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While things have changed significantly in recent years, the goals of bartenders remain the same: host guests, provide wonderful experiences, and support one another in creative, innovative, and sustainable environments.

In 2022, drinks trends like batching, socially motivated guest experiences, and a greater incorporation of technologies into existing beverage programs will play a large role in the industry as bars and restaurants reopen. World Class winner James Grant and Lauren Mote, Co-founder of Bittered Sling & Nightcap Media Group, share their insight into the trends we should expect this next year.


With profit margins slimmer than ever, the goal for bars is to ensure that each service is as smooth, swift, and profitable as possible. . This can be done by creating low cost serves and one way of doing this is batching.

Batching is an ongoing trend that has helped alleviate many friction points in cocktail service. Not only does it speed up the simple act of making a cocktail, but it also helps increase consistency between drinks.

While it can be difficult and cumbersome to taste a cocktail like a Negroni or Martini before serving to ensure that it’s been made properly; tasting a full batch beforehand helps ensure that the drinks you’re sending out have been built right each time.

When you know that the build is correct, it becomes easier to standardise the other elements of a menu cocktail – such as dilution and temperature. Standard ice size, stir or shaking times, all become a bit easier to do consistently.

Batching can also allow for greater complexity of build, as a small amount of a particularly strong modifier can be incorporated into a large batch in a way that would be too difficult to measure if building an individual serve.

Batching allows for fun and charmingly packaged, single serves that can highlight a guest’s experience on premises or as part of a bar’s off-sales program.


As guests begin to return to our bars, many of them are returning better educated about what they’re drinking and more willing to pay for experiences they can’t have at home. The increased use of premium spirits is a response to both welcome developments.

With many guests learning how to make cocktails at home over the last two years due to lockdowns, they expect more from the menus on offer. Well-made classics still certainly have their place, but many guests now expect a broader offering, from craft beer and modern house cocktails to low- and no-alcohol drinks as well.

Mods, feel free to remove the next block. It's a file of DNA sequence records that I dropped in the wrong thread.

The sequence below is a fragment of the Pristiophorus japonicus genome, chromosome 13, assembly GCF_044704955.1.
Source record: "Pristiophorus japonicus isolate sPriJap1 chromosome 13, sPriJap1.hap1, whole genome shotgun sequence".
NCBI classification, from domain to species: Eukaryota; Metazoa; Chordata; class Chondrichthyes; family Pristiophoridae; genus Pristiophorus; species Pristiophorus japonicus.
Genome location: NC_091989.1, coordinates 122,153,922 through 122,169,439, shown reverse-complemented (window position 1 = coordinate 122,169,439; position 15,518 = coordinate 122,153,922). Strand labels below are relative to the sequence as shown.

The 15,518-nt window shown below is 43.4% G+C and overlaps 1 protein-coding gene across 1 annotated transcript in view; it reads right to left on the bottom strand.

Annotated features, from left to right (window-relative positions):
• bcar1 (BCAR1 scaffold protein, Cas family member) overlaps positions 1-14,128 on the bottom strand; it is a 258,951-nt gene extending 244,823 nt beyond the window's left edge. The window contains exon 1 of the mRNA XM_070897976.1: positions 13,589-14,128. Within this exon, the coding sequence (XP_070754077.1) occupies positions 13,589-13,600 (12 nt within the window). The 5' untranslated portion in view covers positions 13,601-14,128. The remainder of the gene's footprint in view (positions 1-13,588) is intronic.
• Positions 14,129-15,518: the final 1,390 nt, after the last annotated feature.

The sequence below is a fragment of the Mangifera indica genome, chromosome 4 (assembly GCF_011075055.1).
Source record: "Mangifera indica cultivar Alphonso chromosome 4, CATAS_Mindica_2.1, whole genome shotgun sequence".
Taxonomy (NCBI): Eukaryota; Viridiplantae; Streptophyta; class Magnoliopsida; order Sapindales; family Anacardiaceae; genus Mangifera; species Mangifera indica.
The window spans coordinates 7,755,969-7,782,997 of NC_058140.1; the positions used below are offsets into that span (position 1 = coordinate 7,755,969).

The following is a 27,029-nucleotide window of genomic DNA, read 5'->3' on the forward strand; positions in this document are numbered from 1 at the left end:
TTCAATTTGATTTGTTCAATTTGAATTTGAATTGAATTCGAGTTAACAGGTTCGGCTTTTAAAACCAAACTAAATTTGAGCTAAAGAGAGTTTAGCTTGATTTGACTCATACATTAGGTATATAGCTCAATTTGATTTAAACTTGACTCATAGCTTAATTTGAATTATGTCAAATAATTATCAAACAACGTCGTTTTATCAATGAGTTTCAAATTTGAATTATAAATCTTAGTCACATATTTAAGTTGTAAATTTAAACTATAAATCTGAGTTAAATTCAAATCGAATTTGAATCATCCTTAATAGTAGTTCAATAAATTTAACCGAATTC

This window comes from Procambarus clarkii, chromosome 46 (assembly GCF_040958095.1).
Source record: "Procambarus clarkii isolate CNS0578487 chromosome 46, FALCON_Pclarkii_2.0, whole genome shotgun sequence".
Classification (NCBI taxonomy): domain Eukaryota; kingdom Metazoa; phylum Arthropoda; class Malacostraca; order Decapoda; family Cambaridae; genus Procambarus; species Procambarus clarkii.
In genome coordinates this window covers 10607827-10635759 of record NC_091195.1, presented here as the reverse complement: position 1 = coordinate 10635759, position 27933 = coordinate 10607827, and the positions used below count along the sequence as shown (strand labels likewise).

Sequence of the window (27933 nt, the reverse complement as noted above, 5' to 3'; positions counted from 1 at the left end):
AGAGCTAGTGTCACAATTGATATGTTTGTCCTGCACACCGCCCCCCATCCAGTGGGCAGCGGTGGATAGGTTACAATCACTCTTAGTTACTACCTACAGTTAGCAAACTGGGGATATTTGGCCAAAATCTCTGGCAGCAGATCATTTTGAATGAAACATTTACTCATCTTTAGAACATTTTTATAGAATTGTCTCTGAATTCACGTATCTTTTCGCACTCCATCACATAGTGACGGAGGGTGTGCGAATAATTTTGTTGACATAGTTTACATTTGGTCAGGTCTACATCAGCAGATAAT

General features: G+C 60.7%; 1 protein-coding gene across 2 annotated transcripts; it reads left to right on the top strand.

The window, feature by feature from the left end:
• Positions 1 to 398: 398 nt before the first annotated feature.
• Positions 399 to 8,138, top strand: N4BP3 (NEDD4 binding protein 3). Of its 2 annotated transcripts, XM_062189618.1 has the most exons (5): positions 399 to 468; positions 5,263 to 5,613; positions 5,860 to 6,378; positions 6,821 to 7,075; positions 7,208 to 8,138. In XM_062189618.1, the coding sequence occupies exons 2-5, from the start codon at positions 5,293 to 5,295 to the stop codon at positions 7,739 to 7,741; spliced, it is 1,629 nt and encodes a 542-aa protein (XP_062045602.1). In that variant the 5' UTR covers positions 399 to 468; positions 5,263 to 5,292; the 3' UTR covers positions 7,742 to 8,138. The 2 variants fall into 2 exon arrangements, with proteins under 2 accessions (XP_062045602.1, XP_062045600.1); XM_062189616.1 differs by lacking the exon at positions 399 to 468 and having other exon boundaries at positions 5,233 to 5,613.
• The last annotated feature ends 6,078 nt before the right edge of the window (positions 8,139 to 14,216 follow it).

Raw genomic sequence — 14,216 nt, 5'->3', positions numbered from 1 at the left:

Great cocktails with great ingredients taste incredible. Highlighting the simplicity along with a brilliant experience is an attractive pull for customers. Bar tenders are heading back to basics, and it is performing well. More knowledgeable guests also offer a real opportunity to expose guests to the products that bartenders are passionate about. Due to a greater interest in the construction of cocktails, guests like to learn about the more technical elements of serves that bartenders enjoy talking about.

When a guest starts thinking about why they like a specific gin, it becomes so much easier to explain to them why something like Tanqueray No. Ten is so tremendous in their martini.

Learn how to make a martini, a classic drink that never goes out of fashion.

Another thing to consider is hyper connected locality. This doesn’t just mean going to the market to get your ingredients, but considers the companies, families, and cooperatives that are responsible for these incredible offerings.

These people work tirelessly to bring us all the best ingredients and its something customers care about – where are their ingredients coming from? Consider highlighting these makers on your menus as well as mentioning the ingredients.


People don’t go out to bars and restaurants to just eat and drink—they go to socialise. While safety remains paramount and bars are operating with increased health measures for the foreseeable future, people being able to gather again will be a major part of bars reopening and moving forward in 2022.